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Green Building Bible, Fourth Edition
Green Building Bible, fourth edition (both books)
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    I was told today by my Code Assessor and Architect today that I am failing to meet the Ene 1 criteria of a 25% in carbon emissions over the Part L 2010 Target Emissions Rate.

    We've specified insulation well above currently building regs and triple glazing throughout, but it apparently isn't enough without any renewable technology. (I am not sure if it is a common problem or because we have quite a bit of glazing.)

    It seems I am now faced with a choice of either PV, an air source or ground source heat pump. My build is in London so connecting to mains gas, electricity etc.. isn't a problem.

    My initial thoughts are to go for PV. Although I don't have a lot of south facing roof, the systems seem cheaper to install, payback periods are shorter and the electricity has flexible uses (e.g. to power my computer when I'm on the forum or to heat water for me if I have no other need for it.)

    Heat pumps seem expensive to install (ground) or can be noisy (air). I am going to install underfloor heating downstairs, where I believe they are effective, but radiators upstairs, where I think they are less good. I am also not sure how useful they are for domestic hot water?

    Does anyone have any advice on the way to go? Or factors I should be considering?

    • CommentAuthorEd Davies
    • CommentTimeJun 24th 2014
    What's your main heating going to be (or would have been without this)? If it's gas then the received wisdom is that heat pumps more-or-less break even with it for carbon (33% efficient gas power stations vs COP of 3 for the heat pump) so from a real-world (as opposed to box ticking & other market distortions) perspective there's no gain for the higher install cost of a heat pump. HPs only really make any sense off the gas grid.

    If you can put in a realistic PV system, ie, one with enough area and lack of shading at least in summer, then that seems the much better option to me.
    • CommentAuthorstones
    • CommentTimeJun 24th 2014
    On the question of radiators combined with heat pumps, there is no reason why they will not deliver the heat you need provided they are sized correctly. We have a low temp radiator/HP system and it comfortably heats the house - our flow temp at -5C is 39C so not that far off UFH temps. However, since you have mains gas available, I think i would be inclined to use that, assuming connection costs were reasonable.

    I would agree with Ed that a Solar PV system would be a better use of money compared to a HP. As you rightly say, you can use the output and heat your DHW with it. Bear in mind that if you are struggling for south facing roof, you could always have a split east/west system.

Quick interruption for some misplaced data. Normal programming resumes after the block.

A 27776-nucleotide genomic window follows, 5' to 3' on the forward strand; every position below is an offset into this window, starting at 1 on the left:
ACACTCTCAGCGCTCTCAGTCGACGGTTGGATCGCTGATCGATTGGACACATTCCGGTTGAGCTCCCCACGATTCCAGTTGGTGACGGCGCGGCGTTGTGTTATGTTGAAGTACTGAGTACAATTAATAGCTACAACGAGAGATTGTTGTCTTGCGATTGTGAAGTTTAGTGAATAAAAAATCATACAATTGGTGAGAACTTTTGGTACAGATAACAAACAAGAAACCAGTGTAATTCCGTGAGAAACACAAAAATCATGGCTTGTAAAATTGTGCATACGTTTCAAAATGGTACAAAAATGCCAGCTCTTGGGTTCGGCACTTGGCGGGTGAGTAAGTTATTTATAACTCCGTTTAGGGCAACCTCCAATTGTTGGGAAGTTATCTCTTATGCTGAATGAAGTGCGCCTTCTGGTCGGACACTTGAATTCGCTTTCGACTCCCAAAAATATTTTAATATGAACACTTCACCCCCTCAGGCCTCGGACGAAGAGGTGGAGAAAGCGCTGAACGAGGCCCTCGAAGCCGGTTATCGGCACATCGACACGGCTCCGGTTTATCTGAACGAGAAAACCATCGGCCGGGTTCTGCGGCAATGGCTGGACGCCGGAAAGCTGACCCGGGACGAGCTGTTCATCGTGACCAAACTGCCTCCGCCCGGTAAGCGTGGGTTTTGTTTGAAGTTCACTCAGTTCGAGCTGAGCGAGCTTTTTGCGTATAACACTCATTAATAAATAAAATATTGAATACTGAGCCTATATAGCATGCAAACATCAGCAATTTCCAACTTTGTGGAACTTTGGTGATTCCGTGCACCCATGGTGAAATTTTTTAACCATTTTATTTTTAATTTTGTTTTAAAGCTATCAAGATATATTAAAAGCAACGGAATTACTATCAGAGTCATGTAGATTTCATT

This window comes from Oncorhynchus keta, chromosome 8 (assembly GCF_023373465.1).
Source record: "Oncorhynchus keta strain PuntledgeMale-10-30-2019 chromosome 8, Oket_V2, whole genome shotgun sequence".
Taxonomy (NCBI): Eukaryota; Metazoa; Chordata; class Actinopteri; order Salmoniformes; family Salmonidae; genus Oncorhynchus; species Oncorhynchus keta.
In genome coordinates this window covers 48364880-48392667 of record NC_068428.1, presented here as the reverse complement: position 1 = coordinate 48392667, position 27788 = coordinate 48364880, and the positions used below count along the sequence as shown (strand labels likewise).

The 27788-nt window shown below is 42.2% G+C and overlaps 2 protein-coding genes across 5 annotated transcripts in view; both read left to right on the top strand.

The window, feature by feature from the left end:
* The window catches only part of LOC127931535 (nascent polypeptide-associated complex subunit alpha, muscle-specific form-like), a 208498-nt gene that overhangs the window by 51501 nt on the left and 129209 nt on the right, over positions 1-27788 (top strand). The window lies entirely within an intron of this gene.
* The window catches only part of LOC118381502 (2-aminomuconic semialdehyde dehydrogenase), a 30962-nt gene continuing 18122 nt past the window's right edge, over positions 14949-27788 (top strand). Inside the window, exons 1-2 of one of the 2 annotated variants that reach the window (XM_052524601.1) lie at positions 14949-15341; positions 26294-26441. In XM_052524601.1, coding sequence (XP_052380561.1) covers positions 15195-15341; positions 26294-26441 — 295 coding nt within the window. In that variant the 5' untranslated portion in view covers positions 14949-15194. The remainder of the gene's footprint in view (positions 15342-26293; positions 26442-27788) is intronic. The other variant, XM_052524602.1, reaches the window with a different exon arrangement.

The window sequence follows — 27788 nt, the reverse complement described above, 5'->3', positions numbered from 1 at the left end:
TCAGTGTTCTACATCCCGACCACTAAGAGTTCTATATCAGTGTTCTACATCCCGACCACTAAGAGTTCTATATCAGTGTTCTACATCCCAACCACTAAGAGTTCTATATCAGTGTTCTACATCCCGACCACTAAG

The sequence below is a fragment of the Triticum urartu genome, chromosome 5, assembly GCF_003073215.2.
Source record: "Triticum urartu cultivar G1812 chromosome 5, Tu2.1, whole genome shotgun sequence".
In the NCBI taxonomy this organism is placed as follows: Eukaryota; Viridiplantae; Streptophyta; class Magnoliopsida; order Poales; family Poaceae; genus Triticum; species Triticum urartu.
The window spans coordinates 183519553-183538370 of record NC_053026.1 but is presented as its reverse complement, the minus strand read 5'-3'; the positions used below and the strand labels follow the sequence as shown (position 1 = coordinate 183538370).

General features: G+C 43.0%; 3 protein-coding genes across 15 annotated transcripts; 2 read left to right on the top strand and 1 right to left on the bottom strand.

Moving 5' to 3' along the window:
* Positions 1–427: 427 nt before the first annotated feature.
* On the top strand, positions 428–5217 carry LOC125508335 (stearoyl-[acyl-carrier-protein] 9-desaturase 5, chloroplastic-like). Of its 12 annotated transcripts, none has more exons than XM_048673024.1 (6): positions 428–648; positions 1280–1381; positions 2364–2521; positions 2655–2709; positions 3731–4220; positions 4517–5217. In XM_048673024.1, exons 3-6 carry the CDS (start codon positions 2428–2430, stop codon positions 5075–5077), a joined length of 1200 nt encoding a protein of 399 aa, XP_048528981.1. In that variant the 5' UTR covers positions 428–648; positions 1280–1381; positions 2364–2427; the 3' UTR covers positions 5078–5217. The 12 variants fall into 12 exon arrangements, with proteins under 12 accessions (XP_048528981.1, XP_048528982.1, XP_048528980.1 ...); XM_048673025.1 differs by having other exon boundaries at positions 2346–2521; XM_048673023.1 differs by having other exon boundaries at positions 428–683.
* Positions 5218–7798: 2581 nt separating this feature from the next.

• CommentTimeJun 24th 2014
    Ask yourself the question 'Why would I not have PV' :wink:
    • CommentAuthorEd Davies
    • CommentTimeJun 24th 2014
    The only answer I can think of to Steamy's question is “…I don't have a lot of south facing roof” in which case solar thermal might make sense. Normally I tend to argue towards PV even for DHW but the exception is when the roof space is limited, as the OP indicated here.
    • CommentAuthorDantenz
    • CommentTimeJun 24th 2014
    Would a CHP gas boiler do the trick?
    Thanks for all your comments.

    Ed - the main source of space heating and DHW was planned to be gas

    The architects are going to model what size system I can get on the south facing roof that I do have. It is a small area but shouldn't have too much shading.

    I also have a small area of south facing flat roof as well, I could have some panels on stands there too. Shading might be a bit of an issue, but it is quite heard to quantify when the building doesn't exist yet! :)

    My current thought is that if you are going to install a system the incremental cost of extra panels is quite low and therefore I might put some on my east facing roof as well to get me up to a 3/4Kwh system in total. Morning generation would have some benefits for my lifestyle.
    • CommentAuthorBeau
    • CommentTimeJun 24th 2014
    PV seems like a no brainer.
    No need for south facing as east west can still give you 80-85% of a perfect south facing system. Also the power generated is more likely to coincide with domestic use being morning or evening.
    • CommentAuthorSeret
    • CommentTimeJun 24th 2014
    I agree with Beau.The useful range of orientation for PV is actually pretty wide, shifting towards the east and west horizon mostly just shifts the production earlier or later in the day without affecting overall production too much. My array points east southeast and I get plenty out of it.
    As it looks like I need to go down the PV route, do people have any advice on what I need to look out for when selecting a system?
    • CommentAuthorSeret
    • CommentTimeJun 25th 2014
    Posted By: richardelliotAs it looks like I need to go down the PV route, do people have any advice on what I need to look out for when selecting a system?

    Not really, assuming you've got an uncomplicated rooftop install they're pretty much an off-the-peg system. You can get an estimate of what you'd produce using PVGIS so you don't have to rely on installers' estimates:


    Make sure you're getting an inverter from a reputable brand, looking for an installer that's well established could be handy should you require any after-sales support. Avoid the Big 6 power companies for handling your FITs, I use Good Energy and they're excellent. My installer actually did the setup admin for me and said dealing with them was like a breath of fresh air.
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